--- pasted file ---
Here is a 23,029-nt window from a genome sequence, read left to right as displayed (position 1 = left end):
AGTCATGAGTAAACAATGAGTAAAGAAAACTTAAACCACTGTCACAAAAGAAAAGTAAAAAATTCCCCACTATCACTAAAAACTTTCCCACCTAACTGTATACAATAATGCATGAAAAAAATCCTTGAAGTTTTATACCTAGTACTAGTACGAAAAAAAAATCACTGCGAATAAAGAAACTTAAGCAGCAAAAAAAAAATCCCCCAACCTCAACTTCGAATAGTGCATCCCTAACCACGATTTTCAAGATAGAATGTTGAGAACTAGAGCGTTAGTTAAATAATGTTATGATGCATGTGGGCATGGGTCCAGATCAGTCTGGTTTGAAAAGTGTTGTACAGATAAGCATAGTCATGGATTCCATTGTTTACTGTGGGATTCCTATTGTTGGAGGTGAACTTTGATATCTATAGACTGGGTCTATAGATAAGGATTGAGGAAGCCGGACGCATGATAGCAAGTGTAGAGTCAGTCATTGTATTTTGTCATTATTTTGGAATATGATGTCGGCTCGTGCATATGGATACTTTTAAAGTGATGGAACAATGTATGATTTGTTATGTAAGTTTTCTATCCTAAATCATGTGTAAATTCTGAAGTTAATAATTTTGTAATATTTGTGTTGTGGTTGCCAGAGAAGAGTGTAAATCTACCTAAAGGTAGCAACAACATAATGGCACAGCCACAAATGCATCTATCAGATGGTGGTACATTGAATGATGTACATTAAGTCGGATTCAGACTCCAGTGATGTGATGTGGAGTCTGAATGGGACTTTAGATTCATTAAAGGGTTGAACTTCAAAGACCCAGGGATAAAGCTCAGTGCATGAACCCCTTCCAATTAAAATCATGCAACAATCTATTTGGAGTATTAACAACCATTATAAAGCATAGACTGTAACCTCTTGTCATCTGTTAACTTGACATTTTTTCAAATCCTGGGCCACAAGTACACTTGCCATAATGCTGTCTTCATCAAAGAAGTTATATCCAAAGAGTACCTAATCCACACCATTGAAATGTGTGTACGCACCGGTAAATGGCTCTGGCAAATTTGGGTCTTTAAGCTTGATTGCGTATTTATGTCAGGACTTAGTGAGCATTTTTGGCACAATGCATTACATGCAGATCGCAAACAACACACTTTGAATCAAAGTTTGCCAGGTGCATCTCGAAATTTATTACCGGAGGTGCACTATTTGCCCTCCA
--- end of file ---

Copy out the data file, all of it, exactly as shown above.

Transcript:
Here is a 23,029-nt window from a genome sequence, read left to right as displayed (position 1 = left end):
AGTCATGAGTAAACAATGAGTAAAGAAAACTTAAACCACTGTCACAAAAGAAAAGTAAAAAATTCCCCACTATCACTAAAAACTTTCCCACCTAACTGTATACAATAATGCATGAAAAAAATCCTTGAAGTTTTATACCTAGTACTAGTACGAAAAAAAAATCACTGCGAATAAAGAAACTTAAGCAGCAAAAAAAAAATCCCCCAACCTCAACTTCGAATAGTGCATCCCTAACCACGATTTTCAAGATAGAATGTTGAGAACTAGAGCGTTAGTTAAATAATGTTATGATGCATGTGGGCATGGGTCCAGATCAGTCTGGTTTGAAAAGTGTTGTACAGATAAGCATAGTCATGGATTCCATTGTTTACTGTGGGATTCCTATTGTTGGAGGTGAACTTTGATATCTATAGACTGGGTCTATAGATAAGGATTGAGGAAGCCGGACGCATGATAGCAAGTGTAGAGTCAGTCATTGTATTTTGTCATTATTTTGGAATATGATGTCGGCTCGTGCATATGGATACTTTTAAAGTGATGGAACAATGTATGATTTGTTATGTAAGTTTTCTATCCTAAATCATGTGTAAATTCTGAAGTTAATAATTTTGTAATATTTGTGTTGTGGTTGCCAGAGAAGAGTGTAAATCTACCTAAAGGTAGCAACAACATAATGGCACAGCCACAAATGCATCTATCAGATGGTGGTACATTGAATGATGTACATTAAGTCGGATTCAGACTCCAGTGATGTGATGTGGAGTCTGAATGGGACTTTAGATTCATTAAAGGGTTGAACTTCAAAGACCCAGGGATAAAGCTCAGTGCATGAACCCCTTCCAATTAAAATCATGCAACAATCTATTTGGAGTATTAACAACCATTATAAAGCATAGACTGTAACCTCTTGTCATCTGTTAACTTGACATTTTTTCAAATCCTGGGCCACAAGTACACTTGCCATAATGCTGTCTTCATCAAAGAAGTTATATCCAAAGAGTACCTAATCCACACCATTGAAATGTGTGTACGCACCGGTAAATGGCTCTGGCAAATTTGGGTCTTTAAGCTTGATTGCGTATTTATGTCAGGACTTAGTGAGCATTTTTGGCACAATGCATTACATGCAGATCGCAAACAACACACTTTGAATCAAAGTTTGCCAGGTGCATCTCGAAATTTATTACCGGAGGTGCACTATTTGCCCTCCA